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I've noticed a lot of comments get hidden, including mine sometimes. What is the rationale for hiding them? I couldn't find the answer.

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If you haven't already, you might want to check out this article on the comment privilege: https://english.stackexchange.com/help/privileges/comment -- mainly the thing to remember is that comments are transient and are really just a feedback tool to the author: clarification requests or suggestions. Once a request or suggestion is resolved, the comment trail is no longer needed, and might get cleaned up the next time the post gets reviewed.

According to this answer on Meta Stack Exchange, comments with no upvotes are hidden when the comment thread gets long. "Long" depends on the site. I don't know what "long" is set to for EL&U but possibly we could find out.

  • "cleaned up" sounds like deleted entirely. I'm talking about when it just gets hidden. – Wordster Aug 24 '18 at 22:38
  • See if the added paragraph is any help. – MetaEd Aug 24 '18 at 22:44
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    I can't speak to rationale but I can speculate that it's to make it easier to scroll through the Q&A. – MetaEd Aug 24 '18 at 22:45
  • So how do they determine which comments make it too long? And is it the mods or the community that does the hiding? (Thanks for the added paragraph.) – Wordster Aug 24 '18 at 22:52
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    It's the software. It's completely automatic based on the length of the comment thread. What I don't know is what length = for this site. – MetaEd Aug 24 '18 at 23:10
  • @MetaEd - I believe it's 5 comments max under answers on the main site. Meta sites seem to allow more before some get "hidden." And I think your guess it's right; it's done by design to keep the focus on the answers. – J.R. Aug 25 '18 at 13:28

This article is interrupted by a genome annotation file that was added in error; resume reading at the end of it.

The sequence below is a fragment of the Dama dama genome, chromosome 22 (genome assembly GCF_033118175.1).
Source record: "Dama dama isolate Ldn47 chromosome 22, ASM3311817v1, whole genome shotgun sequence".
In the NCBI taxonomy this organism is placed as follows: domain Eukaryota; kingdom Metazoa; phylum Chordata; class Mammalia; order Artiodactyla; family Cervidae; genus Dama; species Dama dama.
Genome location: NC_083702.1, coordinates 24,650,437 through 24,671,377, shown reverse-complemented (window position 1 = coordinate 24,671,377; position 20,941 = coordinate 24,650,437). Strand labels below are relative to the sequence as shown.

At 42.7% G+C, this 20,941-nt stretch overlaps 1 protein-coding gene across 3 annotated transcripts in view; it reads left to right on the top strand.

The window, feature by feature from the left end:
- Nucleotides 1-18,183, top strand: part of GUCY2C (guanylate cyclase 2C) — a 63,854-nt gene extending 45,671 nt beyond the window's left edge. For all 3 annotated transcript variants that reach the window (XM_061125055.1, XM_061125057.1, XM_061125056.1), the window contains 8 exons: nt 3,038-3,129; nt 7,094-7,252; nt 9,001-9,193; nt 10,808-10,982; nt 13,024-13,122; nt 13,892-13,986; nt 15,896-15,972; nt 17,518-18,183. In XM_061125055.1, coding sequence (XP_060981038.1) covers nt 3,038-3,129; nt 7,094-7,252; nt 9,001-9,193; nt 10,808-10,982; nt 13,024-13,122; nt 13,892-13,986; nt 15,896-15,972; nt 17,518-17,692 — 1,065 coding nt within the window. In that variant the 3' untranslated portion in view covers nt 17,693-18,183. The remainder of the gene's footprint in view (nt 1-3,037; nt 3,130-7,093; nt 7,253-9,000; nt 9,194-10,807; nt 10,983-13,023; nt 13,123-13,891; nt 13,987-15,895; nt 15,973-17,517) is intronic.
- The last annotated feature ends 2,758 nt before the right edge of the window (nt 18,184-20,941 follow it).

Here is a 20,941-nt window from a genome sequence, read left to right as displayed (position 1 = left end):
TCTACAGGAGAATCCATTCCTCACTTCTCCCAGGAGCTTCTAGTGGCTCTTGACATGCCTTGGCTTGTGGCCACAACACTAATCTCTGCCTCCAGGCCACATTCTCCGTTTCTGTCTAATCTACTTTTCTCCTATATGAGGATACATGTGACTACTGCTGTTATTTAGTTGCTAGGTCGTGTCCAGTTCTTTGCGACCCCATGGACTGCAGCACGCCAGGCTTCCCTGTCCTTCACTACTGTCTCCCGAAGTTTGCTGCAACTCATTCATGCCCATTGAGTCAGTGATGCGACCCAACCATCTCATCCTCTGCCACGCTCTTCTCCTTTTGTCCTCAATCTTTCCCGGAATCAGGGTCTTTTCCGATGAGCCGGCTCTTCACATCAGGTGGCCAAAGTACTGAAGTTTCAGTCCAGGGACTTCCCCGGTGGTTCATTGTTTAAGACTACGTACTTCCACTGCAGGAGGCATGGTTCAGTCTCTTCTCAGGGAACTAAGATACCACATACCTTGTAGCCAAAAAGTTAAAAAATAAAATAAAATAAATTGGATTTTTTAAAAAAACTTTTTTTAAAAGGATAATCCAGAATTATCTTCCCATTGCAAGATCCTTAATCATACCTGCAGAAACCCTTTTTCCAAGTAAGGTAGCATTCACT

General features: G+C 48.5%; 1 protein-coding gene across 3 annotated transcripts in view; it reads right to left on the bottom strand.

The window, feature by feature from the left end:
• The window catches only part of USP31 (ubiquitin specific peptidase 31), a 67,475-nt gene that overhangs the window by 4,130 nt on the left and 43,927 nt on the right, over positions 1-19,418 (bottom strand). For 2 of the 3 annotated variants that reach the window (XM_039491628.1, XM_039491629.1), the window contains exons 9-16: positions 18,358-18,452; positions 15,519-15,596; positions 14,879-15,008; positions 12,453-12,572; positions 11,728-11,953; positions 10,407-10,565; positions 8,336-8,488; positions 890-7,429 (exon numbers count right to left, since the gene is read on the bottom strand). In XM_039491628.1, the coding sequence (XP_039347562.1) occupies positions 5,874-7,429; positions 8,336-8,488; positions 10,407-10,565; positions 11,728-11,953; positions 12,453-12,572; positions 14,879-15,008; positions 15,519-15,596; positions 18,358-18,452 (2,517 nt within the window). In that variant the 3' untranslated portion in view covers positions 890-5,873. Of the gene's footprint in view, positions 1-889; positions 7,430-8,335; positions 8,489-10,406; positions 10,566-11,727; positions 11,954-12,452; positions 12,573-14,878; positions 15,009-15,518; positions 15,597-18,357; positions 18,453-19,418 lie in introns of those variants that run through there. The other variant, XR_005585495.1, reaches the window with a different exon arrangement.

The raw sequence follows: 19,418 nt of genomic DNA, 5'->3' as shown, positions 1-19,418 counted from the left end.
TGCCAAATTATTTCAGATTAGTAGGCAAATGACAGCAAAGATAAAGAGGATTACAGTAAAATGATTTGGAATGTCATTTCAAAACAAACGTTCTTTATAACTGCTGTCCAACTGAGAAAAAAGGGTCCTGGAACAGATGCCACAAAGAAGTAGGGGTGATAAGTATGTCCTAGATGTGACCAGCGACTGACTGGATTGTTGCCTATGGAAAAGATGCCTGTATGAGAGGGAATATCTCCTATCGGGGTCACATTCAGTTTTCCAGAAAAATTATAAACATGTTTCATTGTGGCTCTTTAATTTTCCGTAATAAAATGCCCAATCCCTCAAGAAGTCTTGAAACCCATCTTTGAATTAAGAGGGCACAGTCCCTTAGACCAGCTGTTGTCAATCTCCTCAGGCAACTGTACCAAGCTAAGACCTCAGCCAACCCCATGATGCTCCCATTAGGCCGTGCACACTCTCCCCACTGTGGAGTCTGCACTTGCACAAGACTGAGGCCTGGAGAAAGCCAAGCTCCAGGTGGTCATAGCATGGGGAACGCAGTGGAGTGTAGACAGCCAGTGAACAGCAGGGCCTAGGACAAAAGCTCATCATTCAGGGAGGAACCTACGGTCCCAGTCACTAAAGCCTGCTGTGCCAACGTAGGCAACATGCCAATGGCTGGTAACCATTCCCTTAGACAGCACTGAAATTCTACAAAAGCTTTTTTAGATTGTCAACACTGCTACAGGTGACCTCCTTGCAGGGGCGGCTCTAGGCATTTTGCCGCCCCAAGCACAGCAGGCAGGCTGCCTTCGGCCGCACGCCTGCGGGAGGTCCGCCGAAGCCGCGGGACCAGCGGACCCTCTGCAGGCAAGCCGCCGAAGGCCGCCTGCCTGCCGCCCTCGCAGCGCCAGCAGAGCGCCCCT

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At the very beginning, when it was just Stack Overflow, there were no comments. Then, when comments were added, they were all hidden by default. Finally (but still a really long time ago), the system changed again so that the top 5 comments would be shown, for reasons explained in this blog post by "former" co-founder Jeff Atwood:

There was a grander plan with comment voting, and that plan was to promote some of the best voted comments to the question page. The default sort order is votes, descending, then date; we pick the top 5. Why did we do this?

  • There are often important clarifications and addendums left as comments that substantially improve the original post. It seemed a shame that these sort of comments were all locked behind the “expand comments” button, and every reader had to click on that link (or know they should click on it) to get the benefit of those comments. Information was being lost!

  • The comments were not being indexed for web search, as they were hidden behind JavaScript and loaded dynamically via AJAX. More relevant search terms on the page means more people can potentially find the answer to their programming questions.

  • While I don’t want the site to devolve into a one-liner contest, some of the comments are quite witty and still on-topic. Our fellow Stack Overflow users who manage to “edutain” us deserve to have those comments seen and appreciated by a wider audience.

In an answer, Jeff elaborates that the reason for only 5 to be shown is so you "never have to read more than a page (in this case, a page is 5 comments)".

The number shown by default is still 5 on the main site, unless there are (I think) 30 or more answers posted, in which case 0-score comments are also hidden. On Meta, comments start to be hidden after 15. We have what is now the "default" hiding behavior, but sites are indeed free to change these numbers (and some have, such as The Workplace).

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